In a clinical study analyzing 70 patients treated with translaminar facet screws for segmental degenerative disease, Marchesi et al39 found a 98.5% fusion rate at long-term follow-up (mean, 45 months; range, 24 to 74 months) and satisfactory results in 81% of patients. In a similar study of 173 patients, Grob and Humke37 reported a 94% fusion rate with a 5% revision rate and few reported complications (one patient had Figure 3 Schematic illustrations demonstrating translaminar screw fixation with screw placement through the contralateral lamina across the facet joint (A), transfacet screw fixation through the ipsilateral lamina across the facet joint (B), and pedicle screw fixation demonstrating disruption of a portion of the facet joint (C). Kushagra Verma, MD, MS, et al June 2016, Vol 24, No 6 361 Copyright ª the American Academy of Orthopaedic Surgeons. Unauthorized reproduction of this article is prohibited. persistent weakness, one patient had a dural tear, and three patients had nerve root irritation). Sasso et al15 described a percutaneous technique for translaminar screw placement in a cadaver model. The starting point, visualized on fluoroscopy, was the junction of the spinous process and the lamina, extending to the junction of the pars interarticularis and the pedicle. In the study, all 10 screws that were placed had acceptable purchase according to surgeon feedback and did not violate the spinal canal. However, five of the screws had violation of the laminar cortex on CT scan. Translaminar screw fixation of the lumbar spine has been shown to be a safe and effective technique for short-segment fusion of the lumbar spine.37,39 Additionally, translaminar screws can be used as an adjunct to anterior stabilization to augment anterior fusion. Adjunctive translaminar facet screw fixation can improve stability when threaded cages are used, particularly in the presence of low compressive preloads.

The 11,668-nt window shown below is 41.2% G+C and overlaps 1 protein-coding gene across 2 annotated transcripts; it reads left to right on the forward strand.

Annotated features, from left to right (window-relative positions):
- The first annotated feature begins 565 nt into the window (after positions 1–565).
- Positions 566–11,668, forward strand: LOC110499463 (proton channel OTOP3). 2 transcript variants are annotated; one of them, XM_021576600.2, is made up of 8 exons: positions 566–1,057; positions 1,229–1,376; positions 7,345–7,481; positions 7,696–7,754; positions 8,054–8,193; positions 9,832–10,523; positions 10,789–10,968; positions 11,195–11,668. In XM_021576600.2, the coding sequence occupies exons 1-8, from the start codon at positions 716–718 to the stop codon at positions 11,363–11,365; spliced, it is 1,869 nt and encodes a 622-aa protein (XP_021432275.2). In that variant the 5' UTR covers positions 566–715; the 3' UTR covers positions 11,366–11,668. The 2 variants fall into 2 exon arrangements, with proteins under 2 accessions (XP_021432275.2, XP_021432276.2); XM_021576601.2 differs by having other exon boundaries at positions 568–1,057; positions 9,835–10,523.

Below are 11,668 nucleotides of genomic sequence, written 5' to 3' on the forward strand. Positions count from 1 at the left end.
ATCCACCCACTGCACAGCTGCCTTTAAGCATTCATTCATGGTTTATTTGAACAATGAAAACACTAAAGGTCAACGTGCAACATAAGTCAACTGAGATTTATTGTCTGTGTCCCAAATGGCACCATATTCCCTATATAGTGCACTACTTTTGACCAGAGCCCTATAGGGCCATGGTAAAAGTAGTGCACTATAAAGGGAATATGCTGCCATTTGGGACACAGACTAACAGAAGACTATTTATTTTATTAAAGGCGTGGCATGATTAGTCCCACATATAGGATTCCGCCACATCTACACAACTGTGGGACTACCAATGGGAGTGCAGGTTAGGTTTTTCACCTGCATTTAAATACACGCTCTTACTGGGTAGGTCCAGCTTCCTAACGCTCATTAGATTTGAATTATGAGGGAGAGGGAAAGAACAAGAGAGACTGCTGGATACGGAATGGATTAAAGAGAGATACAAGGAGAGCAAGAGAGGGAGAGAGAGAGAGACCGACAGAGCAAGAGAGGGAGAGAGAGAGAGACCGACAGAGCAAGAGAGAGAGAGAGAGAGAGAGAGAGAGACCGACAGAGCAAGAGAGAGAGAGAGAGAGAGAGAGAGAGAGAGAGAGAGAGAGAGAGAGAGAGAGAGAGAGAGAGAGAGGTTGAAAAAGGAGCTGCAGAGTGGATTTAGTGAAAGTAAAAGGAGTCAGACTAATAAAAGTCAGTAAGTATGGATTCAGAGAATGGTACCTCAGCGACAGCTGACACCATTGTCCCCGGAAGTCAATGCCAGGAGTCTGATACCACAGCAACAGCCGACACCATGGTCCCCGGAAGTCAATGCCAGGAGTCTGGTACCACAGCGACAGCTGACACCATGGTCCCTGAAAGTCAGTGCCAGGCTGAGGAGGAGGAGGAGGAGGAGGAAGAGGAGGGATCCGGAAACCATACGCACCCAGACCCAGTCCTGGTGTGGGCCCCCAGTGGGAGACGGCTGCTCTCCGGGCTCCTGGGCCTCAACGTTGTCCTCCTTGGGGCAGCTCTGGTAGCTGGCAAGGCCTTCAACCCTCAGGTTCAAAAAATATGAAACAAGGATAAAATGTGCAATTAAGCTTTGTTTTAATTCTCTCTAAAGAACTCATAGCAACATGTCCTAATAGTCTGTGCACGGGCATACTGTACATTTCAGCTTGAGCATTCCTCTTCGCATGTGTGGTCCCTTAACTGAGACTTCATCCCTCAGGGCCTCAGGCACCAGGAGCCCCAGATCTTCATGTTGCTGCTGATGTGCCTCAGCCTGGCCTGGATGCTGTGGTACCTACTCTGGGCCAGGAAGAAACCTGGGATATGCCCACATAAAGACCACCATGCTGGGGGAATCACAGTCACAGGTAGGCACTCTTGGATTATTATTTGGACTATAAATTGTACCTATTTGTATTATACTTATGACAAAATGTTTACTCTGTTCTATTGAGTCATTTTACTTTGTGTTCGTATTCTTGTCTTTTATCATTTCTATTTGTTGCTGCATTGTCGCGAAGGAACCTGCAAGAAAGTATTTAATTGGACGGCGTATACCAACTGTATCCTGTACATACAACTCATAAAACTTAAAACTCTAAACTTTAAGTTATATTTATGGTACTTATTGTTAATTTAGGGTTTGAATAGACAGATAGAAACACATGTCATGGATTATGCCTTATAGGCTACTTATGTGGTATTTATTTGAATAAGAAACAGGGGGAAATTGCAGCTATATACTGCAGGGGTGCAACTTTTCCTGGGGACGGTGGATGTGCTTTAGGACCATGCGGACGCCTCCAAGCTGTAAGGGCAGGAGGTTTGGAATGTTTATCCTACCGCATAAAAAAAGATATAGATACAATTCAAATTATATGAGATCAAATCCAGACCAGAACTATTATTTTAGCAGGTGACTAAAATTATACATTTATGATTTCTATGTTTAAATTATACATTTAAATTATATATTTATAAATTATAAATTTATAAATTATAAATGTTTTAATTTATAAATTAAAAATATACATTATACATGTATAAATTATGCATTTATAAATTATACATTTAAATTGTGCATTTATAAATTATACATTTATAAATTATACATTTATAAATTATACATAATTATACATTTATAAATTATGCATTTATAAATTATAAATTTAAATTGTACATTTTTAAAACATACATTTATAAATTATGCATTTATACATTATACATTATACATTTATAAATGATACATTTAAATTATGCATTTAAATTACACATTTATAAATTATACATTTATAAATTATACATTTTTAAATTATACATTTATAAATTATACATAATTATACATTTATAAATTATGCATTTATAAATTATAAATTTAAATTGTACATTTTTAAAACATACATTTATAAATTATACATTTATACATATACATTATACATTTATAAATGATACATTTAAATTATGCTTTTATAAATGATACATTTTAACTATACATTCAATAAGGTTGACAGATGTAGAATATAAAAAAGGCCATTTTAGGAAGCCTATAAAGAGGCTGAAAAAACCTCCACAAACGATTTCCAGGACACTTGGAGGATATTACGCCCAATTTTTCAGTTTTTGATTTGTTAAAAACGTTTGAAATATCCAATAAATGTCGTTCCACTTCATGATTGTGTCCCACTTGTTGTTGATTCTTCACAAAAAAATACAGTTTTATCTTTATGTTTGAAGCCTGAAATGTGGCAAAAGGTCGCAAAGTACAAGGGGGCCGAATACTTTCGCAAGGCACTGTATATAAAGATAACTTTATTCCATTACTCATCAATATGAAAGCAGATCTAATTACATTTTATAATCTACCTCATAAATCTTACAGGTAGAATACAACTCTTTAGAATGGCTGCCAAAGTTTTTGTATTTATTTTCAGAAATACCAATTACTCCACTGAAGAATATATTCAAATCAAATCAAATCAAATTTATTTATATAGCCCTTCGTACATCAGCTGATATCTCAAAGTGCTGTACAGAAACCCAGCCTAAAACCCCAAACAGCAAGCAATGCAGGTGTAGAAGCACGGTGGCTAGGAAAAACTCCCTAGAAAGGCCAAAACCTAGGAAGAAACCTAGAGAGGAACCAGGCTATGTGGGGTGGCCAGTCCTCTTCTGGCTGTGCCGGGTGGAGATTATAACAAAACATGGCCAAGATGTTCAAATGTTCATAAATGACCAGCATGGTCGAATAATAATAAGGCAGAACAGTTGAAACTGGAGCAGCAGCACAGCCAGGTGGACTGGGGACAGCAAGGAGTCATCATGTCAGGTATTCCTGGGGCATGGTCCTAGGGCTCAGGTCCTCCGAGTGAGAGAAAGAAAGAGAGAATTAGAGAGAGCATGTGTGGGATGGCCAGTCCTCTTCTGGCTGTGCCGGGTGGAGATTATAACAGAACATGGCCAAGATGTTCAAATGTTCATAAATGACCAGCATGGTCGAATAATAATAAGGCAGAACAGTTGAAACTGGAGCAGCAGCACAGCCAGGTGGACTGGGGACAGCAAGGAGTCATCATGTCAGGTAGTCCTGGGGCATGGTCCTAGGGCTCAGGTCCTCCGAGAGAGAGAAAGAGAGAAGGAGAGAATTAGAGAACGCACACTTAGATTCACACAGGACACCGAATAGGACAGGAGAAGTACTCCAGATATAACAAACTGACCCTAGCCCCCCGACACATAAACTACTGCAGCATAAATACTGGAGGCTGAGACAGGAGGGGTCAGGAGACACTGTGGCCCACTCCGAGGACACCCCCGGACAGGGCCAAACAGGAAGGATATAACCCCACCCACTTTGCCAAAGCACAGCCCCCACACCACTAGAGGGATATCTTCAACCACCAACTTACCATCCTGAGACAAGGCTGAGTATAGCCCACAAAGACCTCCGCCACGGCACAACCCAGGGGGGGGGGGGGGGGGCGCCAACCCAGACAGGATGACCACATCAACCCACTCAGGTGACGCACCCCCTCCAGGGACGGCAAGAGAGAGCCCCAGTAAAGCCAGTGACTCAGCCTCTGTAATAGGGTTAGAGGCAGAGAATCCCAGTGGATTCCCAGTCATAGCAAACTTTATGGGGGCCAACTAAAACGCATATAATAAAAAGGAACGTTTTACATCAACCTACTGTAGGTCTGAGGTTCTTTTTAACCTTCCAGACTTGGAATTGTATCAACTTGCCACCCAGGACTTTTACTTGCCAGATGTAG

Posterior Fixation Adjunctive to Anterior Fusion For adjunctive posterior stabilization in patients who undergo anterior fusion, both transfacet and translaminar fixation constructs have been proposed because of the decreased surgical time necessary for implantation and the equivalent clinical outcomes of these techniques. As with Figure 4 Schematic illustrations demonstrating the pathway used for percutaneous transfacet screw fixation in the lumbar spine. A, Screw length and screw trajectory (u) necessary for transfacet screw fixation in the sagittal plane. Note the caudal angulation relative to a line drawn parallel to the intervertebral disk of the instrumented level. The path terminates in the inferior half of the pedicle at the pedicle-vertebral body junction. B, Screw length and screw trajectory (b2) necessary for transfacet screw fixation in the axial plane. Note the lateral angulation relative to the midline of the spinous process. C, The ideal starting point for transfacet screw fixation at the L3-S1 levels. IEP = inferior end plate, MedP = medial pedicle, SP = starting point Figure 5 Lateral (A) and AP (B) radiographs of translaminar screws used as augmentation of anterior interbody fusion. Emerging Techniques for Posterior Fixation of the Lumbar Spine 362 Journal of the American Academy of Orthopaedic Surgeons Copyright ª the American Academy of Orthopaedic Surgeons. Unauthorized reproduction of this article is prohibited. any screw fixation technique, the learning curve must be taken into account. In a biomechanical study, Harris et al40 examined axial rotation after pedicle screw fixation in combination with TLIF in cadaver models.